Question: From your experience, how often do you think mothers seek breastfeeding help? Where is the best source for them to turn to address breastfeeding concerns? (Newborn stage, 3 months, 6 months, 12 months, 2 +years.)
Heather: I find mothers sometimes wait too long to seek help for breastfeeding issues. It’s only until they are able to throw in the towel due to pain or poor weight gain in their baby that they actually seek help, and sometimes that’s much too late. Generally, we see babies in the newborn stage-1 month; then again around 3 months when babies really need to be good and suckling and using their tongues and mouths correctly to actively get milk out. If we didn’t see a baby in the early days but see them in the 3-month range it is typically due to mouth abnormalities which went undiagnosed either due to moms oversupply/ overactive letdown and the baby was riding the huge letdown portion of the feeding session.
Question: Do you think insurance companies are helpful to mothers seeking breastfeeding help? Or does the process of waiting for approval leave moms in a position of crisis where they turn to formula feeding, even though breastfeeding was their first choice in how they wanted their baby fed?
Heather: Some insurance companies have staff on hand to help with common issues/questions over the phone. There are some IBCLCs that are in-network for some insurance companies, but most work in offices and don’t do home visits. Most parents need help right away and aren’t waiting for insurance approval. In the case where parents don’t have money to pay for a consultation out of pocket they sometimes can go back to the hospital they delivered at however they are put back in the same situation with the same providers who are time-constrained and didn’t help them, to begin with. Many parents just don’t want to go back to those providers.
Question: Do you think that if health insurance companies were more supportive on coverage for visits with a lactation specialist that there could be a possible increase in breastfeeding rates?
Heather: Oh I’m sure of it. Most families are living paycheck to paycheck. They can’t afford a lactation visit… especially when one or both parents are out of work for the birth of the baby.
Question: Do you think families would benefit from visiting with an IBCLC before baby is born?
Heather: Yes. Education before birth is one of the key factors in initiation as well as the duration of breastfeeding.
The cost of breastmilk itself can be free. However, breastfeeding may have some additional costs. A mother could get around not having a breast pump and could choose to hand express, but meeting with an IBCLC or other lactation specialists may be more beneficial in helping you reach your breastfeeding goals. A visit with a consultant may range in price from $100.00-$300.00 depending on your location, but this is still a very low cost compared to a months’ worth of formula which can cost up to $243.00 per month, or you can use this Formula cost calculator to determine costs. If you plan to breastfeed, and during pregnancy you read the books, attend the breastfeeding classes, you may still want to be prepared to visit with a lactation specialist after the birth of your baby. Requesting funds as a baby shower gift, holiday or birthday, to visit with a lactation consultant would be an amazing gift to receive if you feel you may need help with affording the cost to visit with a consultant. You may be lucky enough to even be reimbursed by your insurance company after these visits, but it is best to save up on your own for a visit to avoid a feeding crisis, then waiting for the insurance to get everything in order. Either way, if you want to breastfeed, that is your choice. Income and Insurance coverage should not be left to chance.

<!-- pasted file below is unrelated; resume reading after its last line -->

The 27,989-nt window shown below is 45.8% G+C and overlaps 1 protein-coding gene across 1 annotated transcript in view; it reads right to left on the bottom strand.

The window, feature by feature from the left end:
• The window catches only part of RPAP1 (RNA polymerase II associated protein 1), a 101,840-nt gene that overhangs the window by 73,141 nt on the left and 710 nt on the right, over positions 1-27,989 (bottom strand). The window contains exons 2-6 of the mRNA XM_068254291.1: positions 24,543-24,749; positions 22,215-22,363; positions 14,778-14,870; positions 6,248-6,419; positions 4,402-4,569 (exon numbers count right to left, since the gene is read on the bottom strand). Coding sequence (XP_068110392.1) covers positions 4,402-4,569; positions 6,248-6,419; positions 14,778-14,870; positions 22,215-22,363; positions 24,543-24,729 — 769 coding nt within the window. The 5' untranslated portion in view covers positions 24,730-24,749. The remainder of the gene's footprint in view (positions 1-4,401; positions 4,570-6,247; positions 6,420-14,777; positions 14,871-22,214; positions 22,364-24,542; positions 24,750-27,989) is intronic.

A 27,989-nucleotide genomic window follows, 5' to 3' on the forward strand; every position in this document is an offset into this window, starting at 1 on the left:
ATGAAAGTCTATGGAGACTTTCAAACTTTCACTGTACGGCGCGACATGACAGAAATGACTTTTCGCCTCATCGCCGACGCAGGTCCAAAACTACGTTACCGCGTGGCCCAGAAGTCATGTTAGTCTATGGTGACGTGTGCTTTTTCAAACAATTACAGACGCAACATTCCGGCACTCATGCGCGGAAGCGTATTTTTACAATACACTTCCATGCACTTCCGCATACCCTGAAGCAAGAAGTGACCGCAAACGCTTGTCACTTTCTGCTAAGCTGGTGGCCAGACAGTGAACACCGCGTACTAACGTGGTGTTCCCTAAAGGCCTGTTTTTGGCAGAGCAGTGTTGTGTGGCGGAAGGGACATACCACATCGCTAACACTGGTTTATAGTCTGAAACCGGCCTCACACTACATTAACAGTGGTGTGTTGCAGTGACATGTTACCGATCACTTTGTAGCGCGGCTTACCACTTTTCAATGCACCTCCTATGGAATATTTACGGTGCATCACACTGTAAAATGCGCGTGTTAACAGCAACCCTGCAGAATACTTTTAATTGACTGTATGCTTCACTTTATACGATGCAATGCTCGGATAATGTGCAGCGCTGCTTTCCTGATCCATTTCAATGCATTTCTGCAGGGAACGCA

More on education:
Please see the Free Webinars offered through the United States Breastfeeding Committee. The next 11/20 Session: Building Relationships: a Key to the Rise of our Indigenous Breastfeeding Communities
will be presented by Amber Kapuamakamaeokalani Wong Granite, Breastfeeding Hawai’i Coalition.
O ke kahua ma mua ma hope ke kūkulu: First the foundation, then the structure can be built.
This Hawaiian proverb teaches us the importance of building relationships in order to ensure the rise of our people.
Whether we seek to influence fellow learners, patients, or customers, we must get to know them before we can ask them to make a change. Once we seek and understand where they come from, what is truly important to them, and then help them unpack their stories, the real work can truly begin. During this session, we will hear an oli, Nā ʻAumakua. This oli acknowledges our ancestors, our land, and our nation. It invites strength, knowledge, and power into our space. MOM founder and director, Martha Joy Rose has participated in these and found them educational and helpful. (See the certificate at the bottom of the page)
New Maternalisms, “Breastfeeding in the Public Arena”, Martha Joy Rose (Demeter Press 2016)
Deann’s Other Blogs at MOM:
Breastfeeding Education Might Not Be What You Think It Is